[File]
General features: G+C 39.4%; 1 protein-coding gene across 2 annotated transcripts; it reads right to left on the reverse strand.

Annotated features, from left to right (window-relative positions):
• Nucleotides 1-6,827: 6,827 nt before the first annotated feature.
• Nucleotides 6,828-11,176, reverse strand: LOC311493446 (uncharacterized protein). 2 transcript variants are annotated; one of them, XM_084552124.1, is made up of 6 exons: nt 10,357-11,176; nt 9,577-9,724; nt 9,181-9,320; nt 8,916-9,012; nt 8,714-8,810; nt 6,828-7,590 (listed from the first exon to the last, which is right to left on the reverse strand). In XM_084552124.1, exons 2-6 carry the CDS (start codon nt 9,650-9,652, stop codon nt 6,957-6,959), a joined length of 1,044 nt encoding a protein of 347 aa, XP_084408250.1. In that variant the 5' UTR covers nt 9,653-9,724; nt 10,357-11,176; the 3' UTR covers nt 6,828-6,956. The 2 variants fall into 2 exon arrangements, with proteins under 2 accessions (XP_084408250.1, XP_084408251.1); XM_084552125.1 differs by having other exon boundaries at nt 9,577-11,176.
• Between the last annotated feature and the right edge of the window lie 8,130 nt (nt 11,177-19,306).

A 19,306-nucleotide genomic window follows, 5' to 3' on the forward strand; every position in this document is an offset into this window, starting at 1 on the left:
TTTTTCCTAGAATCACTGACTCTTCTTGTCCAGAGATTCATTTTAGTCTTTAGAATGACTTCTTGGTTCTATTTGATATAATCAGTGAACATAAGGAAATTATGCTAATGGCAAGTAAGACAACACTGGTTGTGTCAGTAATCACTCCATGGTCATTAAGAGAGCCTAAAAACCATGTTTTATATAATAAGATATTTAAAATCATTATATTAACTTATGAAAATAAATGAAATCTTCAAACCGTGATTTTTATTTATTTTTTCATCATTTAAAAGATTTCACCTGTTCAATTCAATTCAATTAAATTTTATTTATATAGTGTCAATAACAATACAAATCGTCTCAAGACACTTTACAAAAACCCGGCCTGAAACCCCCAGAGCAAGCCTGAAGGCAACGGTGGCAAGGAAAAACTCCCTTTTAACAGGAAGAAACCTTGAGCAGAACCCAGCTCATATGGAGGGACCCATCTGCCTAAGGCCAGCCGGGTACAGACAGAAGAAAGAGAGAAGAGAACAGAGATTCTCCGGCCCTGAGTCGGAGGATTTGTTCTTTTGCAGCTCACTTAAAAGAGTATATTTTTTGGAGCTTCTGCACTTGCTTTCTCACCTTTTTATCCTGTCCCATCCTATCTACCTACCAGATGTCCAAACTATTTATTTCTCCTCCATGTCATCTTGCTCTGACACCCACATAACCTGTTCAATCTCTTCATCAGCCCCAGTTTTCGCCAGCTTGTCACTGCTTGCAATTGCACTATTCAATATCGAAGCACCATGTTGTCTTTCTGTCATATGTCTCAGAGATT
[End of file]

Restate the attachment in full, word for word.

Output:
General features: G+C 39.4%; 1 protein-coding gene across 2 annotated transcripts; it reads right to left on the reverse strand.

Annotated features, from left to right (window-relative positions):
• Nucleotides 1-6,827: 6,827 nt before the first annotated feature.
• Nucleotides 6,828-11,176, reverse strand: LOC311493446 (uncharacterized protein). 2 transcript variants are annotated; one of them, XM_084552124.1, is made up of 6 exons: nt 10,357-11,176; nt 9,577-9,724; nt 9,181-9,320; nt 8,916-9,012; nt 8,714-8,810; nt 6,828-7,590 (listed from the first exon to the last, which is right to left on the reverse strand). In XM_084552124.1, exons 2-6 carry the CDS (start codon nt 9,650-9,652, stop codon nt 6,957-6,959), a joined length of 1,044 nt encoding a protein of 347 aa, XP_084408250.1. In that variant the 5' UTR covers nt 9,653-9,724; nt 10,357-11,176; the 3' UTR covers nt 6,828-6,956. The 2 variants fall into 2 exon arrangements, with proteins under 2 accessions (XP_084408250.1, XP_084408251.1); XM_084552125.1 differs by having other exon boundaries at nt 9,577-11,176.
• Between the last annotated feature and the right edge of the window lie 8,130 nt (nt 11,177-19,306).

A 19,306-nucleotide genomic window follows, 5' to 3' on the forward strand; every position in this document is an offset into this window, starting at 1 on the left:
TTTTTCCTAGAATCACTGACTCTTCTTGTCCAGAGATTCATTTTAGTCTTTAGAATGACTTCTTGGTTCTATTTGATATAATCAGTGAACATAAGGAAATTATGCTAATGGCAAGTAAGACAACACTGGTTGTGTCAGTAATCACTCCATGGTCATTAAGAGAGCCTAAAAACCATGTTTTATATAATAAGATATTTAAAATCATTATATTAACTTATGAAAATAAATGAAATCTTCAAACCGTGATTTTTATTTATTTTTTCATCATTTAAAAGATTTCACCTGTTCAATTCAATTCAATTAAATTTTATTTATATAGTGTCAATAACAATACAAATCGTCTCAAGACACTTTACAAAAACCCGGCCTGAAACCCCCAGAGCAAGCCTGAAGGCAACGGTGGCAAGGAAAAACTCCCTTTTAACAGGAAGAAACCTTGAGCAGAACCCAGCTCATATGGAGGGACCCATCTGCCTAAGGCCAGCCGGGTACAGACAGAAGAAAGAGAGAAGAGAACAGAGATTCTCCGGCCCTGAGTCGGAGGATTTGTTCTTTTGCAGCTCACTTAAAAGAGTATATTTTTTGGAGCTTCTGCACTTGCTTTCTCACCTTTTTATCCTGTCCCATCCTATCTACCTACCAGATGTCCAAACTATTTATTTCTCCTCCATGTCATCTTGCTCTGACACCCACATAACCTGTTCAATCTCTTCATCAGCCCCAGTTTTCGCCAGCTTGTCACTGCTTGCAATTGCACTATTCAATATCGAAGCACCATGTTGTCTTTCTGTCATATGTCTCAGAGATT